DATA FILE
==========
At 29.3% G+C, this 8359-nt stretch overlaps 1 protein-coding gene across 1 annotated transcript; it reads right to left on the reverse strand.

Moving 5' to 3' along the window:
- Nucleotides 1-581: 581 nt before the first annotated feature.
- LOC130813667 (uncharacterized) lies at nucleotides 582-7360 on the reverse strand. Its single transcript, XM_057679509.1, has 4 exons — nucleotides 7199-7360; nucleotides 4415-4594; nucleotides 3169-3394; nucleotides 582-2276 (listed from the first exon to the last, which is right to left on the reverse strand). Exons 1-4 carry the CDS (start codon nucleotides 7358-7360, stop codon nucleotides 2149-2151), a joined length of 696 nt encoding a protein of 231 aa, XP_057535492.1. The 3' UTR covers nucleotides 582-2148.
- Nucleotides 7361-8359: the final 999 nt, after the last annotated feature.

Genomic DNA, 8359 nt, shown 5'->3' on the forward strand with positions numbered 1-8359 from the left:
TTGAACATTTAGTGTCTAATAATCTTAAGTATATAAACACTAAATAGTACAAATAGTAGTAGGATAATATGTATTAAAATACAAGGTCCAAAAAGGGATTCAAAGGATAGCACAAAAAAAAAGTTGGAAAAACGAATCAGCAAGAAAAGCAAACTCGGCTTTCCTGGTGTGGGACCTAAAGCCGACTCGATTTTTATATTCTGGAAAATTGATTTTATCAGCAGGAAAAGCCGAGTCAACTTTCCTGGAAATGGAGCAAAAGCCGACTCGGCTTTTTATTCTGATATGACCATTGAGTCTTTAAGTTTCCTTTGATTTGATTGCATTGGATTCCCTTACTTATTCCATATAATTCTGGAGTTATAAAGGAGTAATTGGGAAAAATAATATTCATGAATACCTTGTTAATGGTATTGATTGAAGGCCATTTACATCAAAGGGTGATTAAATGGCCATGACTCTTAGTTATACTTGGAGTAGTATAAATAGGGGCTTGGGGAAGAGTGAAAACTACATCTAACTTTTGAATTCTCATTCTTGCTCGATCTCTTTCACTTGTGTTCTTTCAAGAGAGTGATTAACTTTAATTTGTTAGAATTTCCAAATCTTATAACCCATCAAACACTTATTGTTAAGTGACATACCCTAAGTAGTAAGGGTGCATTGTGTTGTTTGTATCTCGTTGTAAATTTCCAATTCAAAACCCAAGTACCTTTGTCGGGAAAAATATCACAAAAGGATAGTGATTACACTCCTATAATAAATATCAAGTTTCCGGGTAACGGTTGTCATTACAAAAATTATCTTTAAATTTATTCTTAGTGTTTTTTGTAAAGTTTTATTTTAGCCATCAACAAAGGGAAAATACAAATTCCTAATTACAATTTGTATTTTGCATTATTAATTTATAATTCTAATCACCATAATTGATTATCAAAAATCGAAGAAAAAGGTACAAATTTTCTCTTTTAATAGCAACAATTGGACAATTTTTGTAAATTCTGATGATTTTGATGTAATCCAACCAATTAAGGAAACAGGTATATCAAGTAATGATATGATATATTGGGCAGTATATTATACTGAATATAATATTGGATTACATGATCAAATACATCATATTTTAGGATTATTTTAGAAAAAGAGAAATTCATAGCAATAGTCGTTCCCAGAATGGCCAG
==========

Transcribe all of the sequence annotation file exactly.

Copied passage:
At 29.3% G+C, this 8359-nt stretch overlaps 1 protein-coding gene across 1 annotated transcript; it reads right to left on the reverse strand.

Moving 5' to 3' along the window:
- Nucleotides 1-581: 581 nt before the first annotated feature.
- LOC130813667 (uncharacterized) lies at nucleotides 582-7360 on the reverse strand. Its single transcript, XM_057679509.1, has 4 exons — nucleotides 7199-7360; nucleotides 4415-4594; nucleotides 3169-3394; nucleotides 582-2276 (listed from the first exon to the last, which is right to left on the reverse strand). Exons 1-4 carry the CDS (start codon nucleotides 7358-7360, stop codon nucleotides 2149-2151), a joined length of 696 nt encoding a protein of 231 aa, XP_057535492.1. The 3' UTR covers nucleotides 582-2148.
- Nucleotides 7361-8359: the final 999 nt, after the last annotated feature.

Genomic DNA, 8359 nt, shown 5'->3' on the forward strand with positions numbered 1-8359 from the left:
TTGAACATTTAGTGTCTAATAATCTTAAGTATATAAACACTAAATAGTACAAATAGTAGTAGGATAATATGTATTAAAATACAAGGTCCAAAAAGGGATTCAAAGGATAGCACAAAAAAAAAGTTGGAAAAACGAATCAGCAAGAAAAGCAAACTCGGCTTTCCTGGTGTGGGACCTAAAGCCGACTCGATTTTTATATTCTGGAAAATTGATTTTATCAGCAGGAAAAGCCGAGTCAACTTTCCTGGAAATGGAGCAAAAGCCGACTCGGCTTTTTATTCTGATATGACCATTGAGTCTTTAAGTTTCCTTTGATTTGATTGCATTGGATTCCCTTACTTATTCCATATAATTCTGGAGTTATAAAGGAGTAATTGGGAAAAATAATATTCATGAATACCTTGTTAATGGTATTGATTGAAGGCCATTTACATCAAAGGGTGATTAAATGGCCATGACTCTTAGTTATACTTGGAGTAGTATAAATAGGGGCTTGGGGAAGAGTGAAAACTACATCTAACTTTTGAATTCTCATTCTTGCTCGATCTCTTTCACTTGTGTTCTTTCAAGAGAGTGATTAACTTTAATTTGTTAGAATTTCCAAATCTTATAACCCATCAAACACTTATTGTTAAGTGACATACCCTAAGTAGTAAGGGTGCATTGTGTTGTTTGTATCTCGTTGTAAATTTCCAATTCAAAACCCAAGTACCTTTGTCGGGAAAAATATCACAAAAGGATAGTGATTACACTCCTATAATAAATATCAAGTTTCCGGGTAACGGTTGTCATTACAAAAATTATCTTTAAATTTATTCTTAGTGTTTTTTGTAAAGTTTTATTTTAGCCATCAACAAAGGGAAAATACAAATTCCTAATTACAATTTGTATTTTGCATTATTAATTTATAATTCTAATCACCATAATTGATTATCAAAAATCGAAGAAAAAGGTACAAATTTTCTCTTTTAATAGCAACAATTGGACAATTTTTGTAAATTCTGATGATTTTGATGTAATCCAACCAATTAAGGAAACAGGTATATCAAGTAATGATATGATATATTGGGCAGTATATTATACTGAATATAATATTGGATTACATGATCAAATACATCATATTTTAGGATTATTTTAGAAAAAGAGAAATTCATAGCAATAGTCGTTCCCAGAATGGCCAG